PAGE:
These controls allow users to select one or more options form a list of predefined values. Option controls can be presented in different styles and with different mechanisms of interaction with the user, depending mainly on the element utilized. A list of options can be declared in three ways: with checkboxes, with radio buttons and with lists.
A checkbox is a particular type of option that can be checked or unchecked upon user interaction. This allows authors to collect data like preferences, acceptance of terms y conditions, categories, or any other subject that can be answered with "yes" or "no". One thing this control has in particular is that, even when it can be declared as part of a thematic group, each checkbox is independent from all other checkboxes in the
Checkboxes are represented by the
input element, when it has the value "checkbox" in the
type attribute. Here the value of the
name attribute also plays a role, by identifying the option server-side. In the following example, a few checkboxes have been declared as part of a thematic group of options. Remember that this agrupation is only made by theme and position; the selection of checkboxes continues to be independent.
<form action="../../form-result.php" target="_blank"> <p> Select your interests:<br> <input type="checkbox" name="movies"> Movies<br> <input type="checkbox" name="sports"> Sports<br> <input type="checkbox" name="videogames"> Videogames </p> <p><input type="submit" value="Send data"></p> </form>
A couple of things can be noted in the previous example. The first one is the lack of association between the checkbox and the text that describes it or, in other words, the impossibility of activating the checkbox by clicking the associated text. This is something that can be easily remedied converting the text into a
label for the control, subject we'll treat later in this tutorial.
The second one is about how checkbox data is received server-side. If you submit the
form, you'll see that only the selected checkboxes are sent to the processing agent. Their value, that depends very much on the language used server-side, is irrelevant considering that the mere presence of the checkbox's data is indicating, alone, its activation state.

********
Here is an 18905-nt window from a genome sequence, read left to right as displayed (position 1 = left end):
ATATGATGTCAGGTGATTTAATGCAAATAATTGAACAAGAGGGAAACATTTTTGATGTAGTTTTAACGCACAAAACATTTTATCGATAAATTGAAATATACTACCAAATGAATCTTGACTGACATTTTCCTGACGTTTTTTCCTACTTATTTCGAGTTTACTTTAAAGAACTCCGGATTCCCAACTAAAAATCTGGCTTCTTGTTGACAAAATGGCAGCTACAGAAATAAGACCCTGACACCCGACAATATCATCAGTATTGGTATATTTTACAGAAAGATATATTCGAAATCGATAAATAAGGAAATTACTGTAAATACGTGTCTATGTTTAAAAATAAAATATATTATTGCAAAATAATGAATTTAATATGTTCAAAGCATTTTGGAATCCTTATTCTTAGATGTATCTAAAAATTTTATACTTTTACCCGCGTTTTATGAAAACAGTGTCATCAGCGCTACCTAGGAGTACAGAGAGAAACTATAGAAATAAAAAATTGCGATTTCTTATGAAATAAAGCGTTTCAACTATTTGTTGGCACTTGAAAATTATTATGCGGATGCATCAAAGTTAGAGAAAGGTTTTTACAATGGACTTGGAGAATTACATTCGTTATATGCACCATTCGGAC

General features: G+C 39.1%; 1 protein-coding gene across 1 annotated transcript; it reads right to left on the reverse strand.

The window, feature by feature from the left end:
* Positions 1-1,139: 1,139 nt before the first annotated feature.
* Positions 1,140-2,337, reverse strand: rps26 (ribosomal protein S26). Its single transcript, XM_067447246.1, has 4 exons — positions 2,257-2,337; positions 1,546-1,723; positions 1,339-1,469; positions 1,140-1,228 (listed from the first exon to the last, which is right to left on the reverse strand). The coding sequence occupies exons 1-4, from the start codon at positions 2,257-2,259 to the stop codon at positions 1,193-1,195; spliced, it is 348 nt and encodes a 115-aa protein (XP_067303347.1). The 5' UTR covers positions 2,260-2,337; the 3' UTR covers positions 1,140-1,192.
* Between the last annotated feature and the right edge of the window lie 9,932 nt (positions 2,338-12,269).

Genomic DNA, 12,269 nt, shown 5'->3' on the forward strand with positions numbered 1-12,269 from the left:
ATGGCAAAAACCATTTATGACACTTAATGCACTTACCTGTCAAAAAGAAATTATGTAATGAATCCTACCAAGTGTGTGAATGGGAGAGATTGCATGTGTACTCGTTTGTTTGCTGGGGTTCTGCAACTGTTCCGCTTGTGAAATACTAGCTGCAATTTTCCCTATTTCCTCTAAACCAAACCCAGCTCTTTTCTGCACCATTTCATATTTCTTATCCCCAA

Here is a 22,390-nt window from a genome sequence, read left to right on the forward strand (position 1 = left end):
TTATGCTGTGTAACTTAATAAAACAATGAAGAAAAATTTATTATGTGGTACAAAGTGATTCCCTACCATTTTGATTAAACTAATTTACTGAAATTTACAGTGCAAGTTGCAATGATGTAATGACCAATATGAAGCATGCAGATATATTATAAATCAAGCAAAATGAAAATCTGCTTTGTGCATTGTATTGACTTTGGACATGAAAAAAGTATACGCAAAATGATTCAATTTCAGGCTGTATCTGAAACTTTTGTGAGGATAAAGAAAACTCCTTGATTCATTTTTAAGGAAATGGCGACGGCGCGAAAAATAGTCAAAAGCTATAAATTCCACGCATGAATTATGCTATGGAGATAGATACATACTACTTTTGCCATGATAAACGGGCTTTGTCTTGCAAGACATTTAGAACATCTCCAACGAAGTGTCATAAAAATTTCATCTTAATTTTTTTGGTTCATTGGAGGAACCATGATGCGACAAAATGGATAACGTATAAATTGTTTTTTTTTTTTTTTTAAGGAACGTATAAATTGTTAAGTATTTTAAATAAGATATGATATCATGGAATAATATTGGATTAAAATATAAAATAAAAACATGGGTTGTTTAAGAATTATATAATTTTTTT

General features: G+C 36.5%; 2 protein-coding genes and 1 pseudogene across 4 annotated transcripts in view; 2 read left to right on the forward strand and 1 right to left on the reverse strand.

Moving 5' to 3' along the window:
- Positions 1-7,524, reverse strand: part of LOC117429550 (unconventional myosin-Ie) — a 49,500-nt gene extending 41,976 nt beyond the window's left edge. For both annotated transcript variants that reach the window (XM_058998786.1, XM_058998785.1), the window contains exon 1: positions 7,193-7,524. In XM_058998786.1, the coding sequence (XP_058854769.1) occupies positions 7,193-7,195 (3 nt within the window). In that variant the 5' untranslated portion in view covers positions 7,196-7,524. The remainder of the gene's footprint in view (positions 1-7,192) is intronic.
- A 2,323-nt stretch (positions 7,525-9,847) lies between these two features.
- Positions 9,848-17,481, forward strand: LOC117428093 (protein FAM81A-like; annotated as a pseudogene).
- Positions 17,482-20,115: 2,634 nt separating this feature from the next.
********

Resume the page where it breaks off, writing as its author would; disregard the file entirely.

A list of options is a control that can resemble, concerning its mechanics, each of the two controls previously analized, depending on the presence of the boolean attribute
multiple. This attribute changes radically the behavior of a list, by making possible the selection of only one single option at a time or many.
multiple attribute is absent, a list control behaves like a radio button group, where only one option can be selected at a time. The next example reflects this behavior, which fits perfectly with the purpose of the field.
<form action="../../form-result.php" target="_blank"> <p> Gender: <select name="gender"> <option>Male</option> <option>Female</option> </select> </p> <p><input type="submit" value="Send data"></p> </form>
In the previous example, you can see that what's sent to the server is the content of the selected
option. But authors can change this behavior if they think it's necessary, by declaring the attribute
value for the
option. When this attribute is present, its value is sent to the processing agent instead of the content of the element.
Now, when the
multiple attribute is present, the list behaves like a set of checkboxes, where not only one but many options can be selected at the same time. This configuration requires that a couple of square braces follow any value the author choses for the
name attribute. If this requirement isn't fulfilled, processing agents will receive only the first selected option.
The next example shows a list of options that can be selected without restrictions. It also makes use of the
value attribute in the options, to avoid using unnecessary long values during data processing, server-side.
<form action="../../form-result.php" target="_blank"> <p> Select categories:<br> <select multiple name="categories"> <option value="art">Art and entertainment</option> <option value="tv">Television and movies</option> <option value="kids">Kids and teenagers</option> <option value="diy">Do it yourself</option> </select> </p> <p><input type="submit" value="Send data"></p> </form>